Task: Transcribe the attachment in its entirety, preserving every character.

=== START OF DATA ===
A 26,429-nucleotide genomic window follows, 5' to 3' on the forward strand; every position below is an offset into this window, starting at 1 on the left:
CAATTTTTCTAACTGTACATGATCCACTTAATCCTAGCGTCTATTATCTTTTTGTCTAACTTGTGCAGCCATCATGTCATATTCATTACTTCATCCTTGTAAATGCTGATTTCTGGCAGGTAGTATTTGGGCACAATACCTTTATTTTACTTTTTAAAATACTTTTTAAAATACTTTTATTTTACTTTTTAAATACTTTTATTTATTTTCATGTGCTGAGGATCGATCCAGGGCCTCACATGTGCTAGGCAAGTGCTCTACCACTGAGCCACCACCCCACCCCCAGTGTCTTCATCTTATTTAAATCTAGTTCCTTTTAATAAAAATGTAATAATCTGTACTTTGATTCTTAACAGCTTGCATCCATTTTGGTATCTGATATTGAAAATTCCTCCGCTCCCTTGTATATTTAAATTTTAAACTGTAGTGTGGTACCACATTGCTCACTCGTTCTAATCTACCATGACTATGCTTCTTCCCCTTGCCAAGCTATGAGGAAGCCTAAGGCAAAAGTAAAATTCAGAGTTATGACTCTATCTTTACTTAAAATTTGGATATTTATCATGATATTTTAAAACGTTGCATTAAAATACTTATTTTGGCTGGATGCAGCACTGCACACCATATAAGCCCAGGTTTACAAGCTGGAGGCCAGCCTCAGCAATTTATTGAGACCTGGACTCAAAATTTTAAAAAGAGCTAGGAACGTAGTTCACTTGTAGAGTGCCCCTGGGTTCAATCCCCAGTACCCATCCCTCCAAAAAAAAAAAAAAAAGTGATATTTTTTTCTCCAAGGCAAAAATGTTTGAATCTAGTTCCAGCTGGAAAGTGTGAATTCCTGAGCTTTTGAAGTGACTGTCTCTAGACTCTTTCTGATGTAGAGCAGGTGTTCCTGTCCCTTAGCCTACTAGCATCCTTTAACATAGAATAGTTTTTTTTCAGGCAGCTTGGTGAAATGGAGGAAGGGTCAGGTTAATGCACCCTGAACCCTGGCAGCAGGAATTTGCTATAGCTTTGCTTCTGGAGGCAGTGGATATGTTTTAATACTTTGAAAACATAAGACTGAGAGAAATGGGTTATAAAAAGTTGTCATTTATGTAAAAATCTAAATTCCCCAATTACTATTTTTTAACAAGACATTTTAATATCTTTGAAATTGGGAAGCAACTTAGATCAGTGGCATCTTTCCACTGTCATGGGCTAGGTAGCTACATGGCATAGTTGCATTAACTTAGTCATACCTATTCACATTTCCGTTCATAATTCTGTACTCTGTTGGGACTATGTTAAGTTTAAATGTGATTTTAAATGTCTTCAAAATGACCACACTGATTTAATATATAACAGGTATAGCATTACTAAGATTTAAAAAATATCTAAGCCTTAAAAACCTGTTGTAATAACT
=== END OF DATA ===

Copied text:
A 26,429-nucleotide genomic window follows, 5' to 3' on the forward strand; every position below is an offset into this window, starting at 1 on the left:
CAATTTTTCTAACTGTACATGATCCACTTAATCCTAGCGTCTATTATCTTTTTGTCTAACTTGTGCAGCCATCATGTCATATTCATTACTTCATCCTTGTAAATGCTGATTTCTGGCAGGTAGTATTTGGGCACAATACCTTTATTTTACTTTTTAAAATACTTTTTAAAATACTTTTATTTTACTTTTTAAATACTTTTATTTATTTTCATGTGCTGAGGATCGATCCAGGGCCTCACATGTGCTAGGCAAGTGCTCTACCACTGAGCCACCACCCCACCCCCAGTGTCTTCATCTTATTTAAATCTAGTTCCTTTTAATAAAAATGTAATAATCTGTACTTTGATTCTTAACAGCTTGCATCCATTTTGGTATCTGATATTGAAAATTCCTCCGCTCCCTTGTATATTTAAATTTTAAACTGTAGTGTGGTACCACATTGCTCACTCGTTCTAATCTACCATGACTATGCTTCTTCCCCTTGCCAAGCTATGAGGAAGCCTAAGGCAAAAGTAAAATTCAGAGTTATGACTCTATCTTTACTTAAAATTTGGATATTTATCATGATATTTTAAAACGTTGCATTAAAATACTTATTTTGGCTGGATGCAGCACTGCACACCATATAAGCCCAGGTTTACAAGCTGGAGGCCAGCCTCAGCAATTTATTGAGACCTGGACTCAAAATTTTAAAAAGAGCTAGGAACGTAGTTCACTTGTAGAGTGCCCCTGGGTTCAATCCCCAGTACCCATCCCTCCAAAAAAAAAAAAAAAAGTGATATTTTTTTCTCCAAGGCAAAAATGTTTGAATCTAGTTCCAGCTGGAAAGTGTGAATTCCTGAGCTTTTGAAGTGACTGTCTCTAGACTCTTTCTGATGTAGAGCAGGTGTTCCTGTCCCTTAGCCTACTAGCATCCTTTAACATAGAATAGTTTTTTTTCAGGCAGCTTGGTGAAATGGAGGAAGGGTCAGGTTAATGCACCCTGAACCCTGGCAGCAGGAATTTGCTATAGCTTTGCTTCTGGAGGCAGTGGATATGTTTTAATACTTTGAAAACATAAGACTGAGAGAAATGGGTTATAAAAAGTTGTCATTTATGTAAAAATCTAAATTCCCCAATTACTATTTTTTAACAAGACATTTTAATATCTTTGAAATTGGGAAGCAACTTAGATCAGTGGCATCTTTCCACTGTCATGGGCTAGGTAGCTACATGGCATAGTTGCATTAACTTAGTCATACCTATTCACATTTCCGTTCATAATTCTGTACTCTGTTGGGACTATGTTAAGTTTAAATGTGATTTTAAATGTCTTCAAAATGACCACACTGATTTAATATATAACAGGTATAGCATTACTAAGATTTAAAAAATATCTAAGCCTTAAAAACCTGTTGTAATAACT